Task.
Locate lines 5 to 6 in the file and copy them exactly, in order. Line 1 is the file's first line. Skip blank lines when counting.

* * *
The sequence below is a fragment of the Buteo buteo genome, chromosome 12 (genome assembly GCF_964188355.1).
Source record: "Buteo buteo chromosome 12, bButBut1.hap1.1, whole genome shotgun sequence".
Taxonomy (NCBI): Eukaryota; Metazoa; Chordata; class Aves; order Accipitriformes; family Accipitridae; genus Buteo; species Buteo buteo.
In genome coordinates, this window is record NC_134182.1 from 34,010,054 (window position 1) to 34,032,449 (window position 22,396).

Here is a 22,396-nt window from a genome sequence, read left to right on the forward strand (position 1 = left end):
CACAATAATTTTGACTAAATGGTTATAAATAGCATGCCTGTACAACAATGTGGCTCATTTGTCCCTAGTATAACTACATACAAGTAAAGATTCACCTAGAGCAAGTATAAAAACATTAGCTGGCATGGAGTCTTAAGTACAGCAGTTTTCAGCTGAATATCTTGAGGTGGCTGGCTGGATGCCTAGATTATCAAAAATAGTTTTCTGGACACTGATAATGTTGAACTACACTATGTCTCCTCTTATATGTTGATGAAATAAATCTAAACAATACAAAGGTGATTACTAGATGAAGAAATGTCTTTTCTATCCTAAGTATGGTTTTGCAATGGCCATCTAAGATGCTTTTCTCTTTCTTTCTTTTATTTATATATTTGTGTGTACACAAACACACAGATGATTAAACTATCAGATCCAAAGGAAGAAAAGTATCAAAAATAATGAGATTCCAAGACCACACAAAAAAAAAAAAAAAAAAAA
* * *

Here is a 22,396-nt window from a genome sequence, read left to right on the forward strand (position 1 = left end):
CACAATAATTTTGACTAAATGGTTATAAATAGCATGCCTGTACAACAATGTGGCTCATTTGTCCCTAGTATAACTACATACAAGTAAAGATTCACCTAGAGCAAGTATAAAAACATTAGCTGGCATGGAGTCTTAAGTACAGCAGTTTTCAGCTGAATATCTTGAGGTGGCTGGCTGGATGCCTAGATTATCAAAAATAGTTTTCTGGACACTGATAATGTTGAACTACACTATGTCTCCTCTTATATGTTGATGAAATAAATCTAAACAATACAAAGGTGATTACTAGATGAAGAAATGTCTTTTCTATCCTAAGTATGGTTTTGCAATGGCCATCTAAGATGCTTTTCTCTTTCTTTCTTTTATTTATATATTTGTGTGTACACAAACACACAGATGATTAAACTATCAGATCCAAAGGAAGAAAAGTATCAAAAATAATGAGATTCCAAGACCACACAAAAAAAAAAAAAAAAAAAA